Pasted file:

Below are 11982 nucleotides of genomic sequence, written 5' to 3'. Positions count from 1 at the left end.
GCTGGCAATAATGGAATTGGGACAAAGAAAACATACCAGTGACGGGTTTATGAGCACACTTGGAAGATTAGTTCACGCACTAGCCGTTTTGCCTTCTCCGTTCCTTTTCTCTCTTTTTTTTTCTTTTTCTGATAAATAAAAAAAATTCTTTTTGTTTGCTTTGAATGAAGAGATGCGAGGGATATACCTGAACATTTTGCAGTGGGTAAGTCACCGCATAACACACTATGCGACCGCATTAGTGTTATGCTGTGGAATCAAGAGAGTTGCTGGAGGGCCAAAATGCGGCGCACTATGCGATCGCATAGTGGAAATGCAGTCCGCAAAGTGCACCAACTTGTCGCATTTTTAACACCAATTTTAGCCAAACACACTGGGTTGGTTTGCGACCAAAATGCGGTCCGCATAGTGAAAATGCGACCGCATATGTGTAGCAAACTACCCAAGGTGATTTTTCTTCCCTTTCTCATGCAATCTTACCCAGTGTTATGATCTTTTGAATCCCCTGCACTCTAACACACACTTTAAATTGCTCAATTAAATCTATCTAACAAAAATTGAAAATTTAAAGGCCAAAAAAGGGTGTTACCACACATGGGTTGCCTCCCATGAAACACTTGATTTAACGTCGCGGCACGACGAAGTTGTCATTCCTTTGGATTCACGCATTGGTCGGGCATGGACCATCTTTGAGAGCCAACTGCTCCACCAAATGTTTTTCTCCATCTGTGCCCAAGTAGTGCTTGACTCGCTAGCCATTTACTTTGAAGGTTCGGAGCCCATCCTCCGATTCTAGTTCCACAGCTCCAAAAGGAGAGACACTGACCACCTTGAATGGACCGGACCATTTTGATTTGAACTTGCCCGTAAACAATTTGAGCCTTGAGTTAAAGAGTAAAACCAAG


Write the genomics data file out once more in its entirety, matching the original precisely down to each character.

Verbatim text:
Below are 11982 nucleotides of genomic sequence, written 5' to 3'. Positions count from 1 at the left end.
GCTGGCAATAATGGAATTGGGACAAAGAAAACATACCAGTGACGGGTTTATGAGCACACTTGGAAGATTAGTTCACGCACTAGCCGTTTTGCCTTCTCCGTTCCTTTTCTCTCTTTTTTTTTCTTTTTCTGATAAATAAAAAAAATTCTTTTTGTTTGCTTTGAATGAAGAGATGCGAGGGATATACCTGAACATTTTGCAGTGGGTAAGTCACCGCATAACACACTATGCGACCGCATTAGTGTTATGCTGTGGAATCAAGAGAGTTGCTGGAGGGCCAAAATGCGGCGCACTATGCGATCGCATAGTGGAAATGCAGTCCGCAAAGTGCACCAACTTGTCGCATTTTTAACACCAATTTTAGCCAAACACACTGGGTTGGTTTGCGACCAAAATGCGGTCCGCATAGTGAAAATGCGACCGCATATGTGTAGCAAACTACCCAAGGTGATTTTTCTTCCCTTTCTCATGCAATCTTACCCAGTGTTATGATCTTTTGAATCCCCTGCACTCTAACACACACTTTAAATTGCTCAATTAAATCTATCTAACAAAAATTGAAAATTTAAAGGCCAAAAAAGGGTGTTACCACACATGGGTTGCCTCCCATGAAACACTTGATTTAACGTCGCGGCACGACGAAGTTGTCATTCCTTTGGATTCACGCATTGGTCGGGCATGGACCATCTTTGAGAGCCAACTGCTCCACCAAATGTTTTTCTCCATCTGTGCCCAAGTAGTGCTTGACTCGCTAGCCATTTACTTTGAAGGTTCGGAGCCCATCCTCCGATTCTAGTTCCACAGCTCCAAAAGGAGAGACACTGACCACCTTGAATGGACCGGACCATTTTGATTTGAACTTGCCCGTAAACAATTTGAGCCTTGAGTTAAAGAGTAAAACCAAG